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Cancer, In the News, Patient Care, Research

Can music benefit cancer patients?

Look through my iPod and you’ll find playlists to fit just about every mood. When I want to unwind from a stressful day, one of the things I always find comfort in is music. And a new review from the Cochrane Collaboration supports the idea that music can be therapeutic, as researchers have found that listening to music can help improve the psychological and physical well-being of cancer patients.

Led by Joke Bradt, PhD, of the Department of Creative Arts Therapies at Drexel University in Philadelphia, the study looked at 30 clinical trials involving patients who were enrolled in music therapy or who listened to music on their own. Researchers saw an overall reduction in anxiety and pain, and an improvement in heart rate, breathing and blood pressure in cancer patients.

In a piece on NPR’s Shots, Bradt explains why music has such a positive effect on cancer patients:

So many diagnoses of cancer, as well as the treatment, come with so much psychological stress….Just experiencing the real beauty of music can give people a sense of hope. It’s like putting a blanket around somebody, but it’s an auditory blanket.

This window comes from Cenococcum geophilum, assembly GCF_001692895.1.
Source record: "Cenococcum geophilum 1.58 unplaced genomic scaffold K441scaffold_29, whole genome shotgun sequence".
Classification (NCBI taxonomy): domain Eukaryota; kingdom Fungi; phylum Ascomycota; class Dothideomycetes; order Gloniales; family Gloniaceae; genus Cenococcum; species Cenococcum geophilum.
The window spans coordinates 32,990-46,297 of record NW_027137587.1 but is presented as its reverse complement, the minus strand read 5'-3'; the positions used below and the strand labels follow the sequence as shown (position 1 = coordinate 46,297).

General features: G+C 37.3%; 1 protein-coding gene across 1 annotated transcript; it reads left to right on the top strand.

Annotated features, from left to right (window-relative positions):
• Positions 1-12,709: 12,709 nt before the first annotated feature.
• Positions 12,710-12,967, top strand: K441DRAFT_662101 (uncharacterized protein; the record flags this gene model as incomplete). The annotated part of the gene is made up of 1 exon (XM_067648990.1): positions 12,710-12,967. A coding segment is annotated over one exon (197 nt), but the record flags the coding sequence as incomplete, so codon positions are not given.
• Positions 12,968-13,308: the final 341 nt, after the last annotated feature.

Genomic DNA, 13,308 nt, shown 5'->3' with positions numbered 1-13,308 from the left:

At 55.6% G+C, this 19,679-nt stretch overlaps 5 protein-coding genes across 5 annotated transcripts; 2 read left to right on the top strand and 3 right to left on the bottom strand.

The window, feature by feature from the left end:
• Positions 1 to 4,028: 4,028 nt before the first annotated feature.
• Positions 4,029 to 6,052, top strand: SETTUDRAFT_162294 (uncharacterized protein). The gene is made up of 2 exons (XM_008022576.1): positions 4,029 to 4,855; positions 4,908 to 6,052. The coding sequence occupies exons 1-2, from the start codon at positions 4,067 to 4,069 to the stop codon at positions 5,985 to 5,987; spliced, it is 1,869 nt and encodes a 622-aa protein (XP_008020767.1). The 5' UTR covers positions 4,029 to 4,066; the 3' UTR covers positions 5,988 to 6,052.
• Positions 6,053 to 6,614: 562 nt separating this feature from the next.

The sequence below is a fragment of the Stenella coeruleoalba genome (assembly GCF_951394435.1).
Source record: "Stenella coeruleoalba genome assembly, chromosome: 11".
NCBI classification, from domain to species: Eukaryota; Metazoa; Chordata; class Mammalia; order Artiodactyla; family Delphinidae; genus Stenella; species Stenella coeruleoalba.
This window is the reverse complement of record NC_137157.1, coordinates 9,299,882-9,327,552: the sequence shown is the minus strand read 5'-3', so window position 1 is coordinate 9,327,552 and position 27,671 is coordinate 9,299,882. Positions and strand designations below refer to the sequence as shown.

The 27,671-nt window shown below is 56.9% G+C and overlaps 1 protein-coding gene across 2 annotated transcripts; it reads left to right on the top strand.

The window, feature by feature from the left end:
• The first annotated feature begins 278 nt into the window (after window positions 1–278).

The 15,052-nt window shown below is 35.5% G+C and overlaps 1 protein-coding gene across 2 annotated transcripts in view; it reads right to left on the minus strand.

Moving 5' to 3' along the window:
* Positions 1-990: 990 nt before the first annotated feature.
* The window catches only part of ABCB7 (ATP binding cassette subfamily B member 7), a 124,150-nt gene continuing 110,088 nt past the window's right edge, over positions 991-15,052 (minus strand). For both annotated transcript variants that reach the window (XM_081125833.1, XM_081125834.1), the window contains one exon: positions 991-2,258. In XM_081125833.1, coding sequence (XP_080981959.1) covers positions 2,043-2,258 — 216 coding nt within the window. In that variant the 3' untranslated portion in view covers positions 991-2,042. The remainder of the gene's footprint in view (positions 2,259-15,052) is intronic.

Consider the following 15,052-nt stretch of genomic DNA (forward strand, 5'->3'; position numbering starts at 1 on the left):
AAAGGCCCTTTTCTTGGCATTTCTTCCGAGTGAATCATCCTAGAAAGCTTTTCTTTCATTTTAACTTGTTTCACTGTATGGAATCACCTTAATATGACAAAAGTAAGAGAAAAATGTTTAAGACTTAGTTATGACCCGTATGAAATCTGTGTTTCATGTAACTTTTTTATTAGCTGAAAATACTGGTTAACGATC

Previously: Hospital music program helps soothe patients’ “heavy hearts”
Photo by naturegeak

3 Responses to “ Can music benefit cancer patients? ”

  1. Amy Marshall Says:

    Another example of how stress is so intimately entangled with physical wellbeing – the mind-body connection continues to appear more than even just a ‘connection.’

  2. Carolyn Says:

    I’m a long-term childhood cancer survivor of Ewing’s sarcoma and I knew this years ago when I was diagnosed at age 15. I wrote the same response to an article that recently appeared on CNN.com: I love how researchers are just figuring out this stuff now. It totally dates me, but I brought my walkman and cassettes to many treatments and always insisted the techs give me headphones while I was in the claustrophobic MRIs. My mom endured my love for Richard Marx as we drove to each chemo and checkup. And really cheesy, I was listening to Wilson Phillips’ “Hold On” when I was unhooked from my last chemo on Oct 5, 1990: “hold on for one more day and things’ll go your way.” Music was my salvation then and continues to be now.

  3. Wanna Curtis Says:

    Dear person who experience music therapy,

    Please tell me more about how it comfort you.

    I am studying and doing research.

    Sincerely,
    Wanna

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